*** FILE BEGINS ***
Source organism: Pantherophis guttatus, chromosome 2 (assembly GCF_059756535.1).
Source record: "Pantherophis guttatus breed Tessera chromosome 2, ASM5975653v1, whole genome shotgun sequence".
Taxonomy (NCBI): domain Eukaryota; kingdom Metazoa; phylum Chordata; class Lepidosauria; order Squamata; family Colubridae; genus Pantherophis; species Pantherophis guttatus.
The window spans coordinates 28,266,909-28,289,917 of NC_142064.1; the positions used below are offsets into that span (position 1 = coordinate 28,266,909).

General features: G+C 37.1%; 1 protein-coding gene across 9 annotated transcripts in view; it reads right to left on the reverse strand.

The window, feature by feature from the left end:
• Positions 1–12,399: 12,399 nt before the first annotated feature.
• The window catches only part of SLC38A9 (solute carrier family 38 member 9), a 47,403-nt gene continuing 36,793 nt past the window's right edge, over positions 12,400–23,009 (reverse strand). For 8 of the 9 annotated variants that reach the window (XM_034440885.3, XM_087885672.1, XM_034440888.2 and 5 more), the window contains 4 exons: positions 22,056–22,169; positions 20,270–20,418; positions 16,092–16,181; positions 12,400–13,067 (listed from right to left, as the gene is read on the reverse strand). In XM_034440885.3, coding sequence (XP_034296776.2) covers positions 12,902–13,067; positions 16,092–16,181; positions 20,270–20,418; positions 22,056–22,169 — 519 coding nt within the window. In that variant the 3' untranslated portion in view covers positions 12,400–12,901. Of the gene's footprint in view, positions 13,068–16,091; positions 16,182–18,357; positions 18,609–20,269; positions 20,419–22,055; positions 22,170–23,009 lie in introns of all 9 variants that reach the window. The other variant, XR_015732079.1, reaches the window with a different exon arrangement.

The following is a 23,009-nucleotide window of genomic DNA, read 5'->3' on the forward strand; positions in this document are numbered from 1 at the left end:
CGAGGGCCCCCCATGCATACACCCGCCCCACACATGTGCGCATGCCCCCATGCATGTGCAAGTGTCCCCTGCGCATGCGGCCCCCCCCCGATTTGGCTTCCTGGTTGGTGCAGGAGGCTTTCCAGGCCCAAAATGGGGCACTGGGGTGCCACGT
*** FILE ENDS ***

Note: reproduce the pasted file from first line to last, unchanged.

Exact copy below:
Source organism: Pantherophis guttatus, chromosome 2 (assembly GCF_059756535.1).
Source record: "Pantherophis guttatus breed Tessera chromosome 2, ASM5975653v1, whole genome shotgun sequence".
Taxonomy (NCBI): domain Eukaryota; kingdom Metazoa; phylum Chordata; class Lepidosauria; order Squamata; family Colubridae; genus Pantherophis; species Pantherophis guttatus.
The window spans coordinates 28,266,909-28,289,917 of NC_142064.1; the positions used below are offsets into that span (position 1 = coordinate 28,266,909).

General features: G+C 37.1%; 1 protein-coding gene across 9 annotated transcripts in view; it reads right to left on the reverse strand.

The window, feature by feature from the left end:
• Positions 1–12,399: 12,399 nt before the first annotated feature.
• The window catches only part of SLC38A9 (solute carrier family 38 member 9), a 47,403-nt gene continuing 36,793 nt past the window's right edge, over positions 12,400–23,009 (reverse strand). For 8 of the 9 annotated variants that reach the window (XM_034440885.3, XM_087885672.1, XM_034440888.2 and 5 more), the window contains 4 exons: positions 22,056–22,169; positions 20,270–20,418; positions 16,092–16,181; positions 12,400–13,067 (listed from right to left, as the gene is read on the reverse strand). In XM_034440885.3, coding sequence (XP_034296776.2) covers positions 12,902–13,067; positions 16,092–16,181; positions 20,270–20,418; positions 22,056–22,169 — 519 coding nt within the window. In that variant the 3' untranslated portion in view covers positions 12,400–12,901. Of the gene's footprint in view, positions 13,068–16,091; positions 16,182–18,357; positions 18,609–20,269; positions 20,419–22,055; positions 22,170–23,009 lie in introns of all 9 variants that reach the window. The other variant, XR_015732079.1, reaches the window with a different exon arrangement.

The following is a 23,009-nucleotide window of genomic DNA, read 5'->3' on the forward strand; positions in this document are numbered from 1 at the left end:
CGAGGGCCCCCCATGCATACACCCGCCCCACACATGTGCGCATGCCCCCATGCATGTGCAAGTGTCCCCTGCGCATGCGGCCCCCCCCCGATTTGGCTTCCTGGTTGGTGCAGGAGGCTTTCCAGGCCCAAAATGGGGCACTGGGGTGCCACGT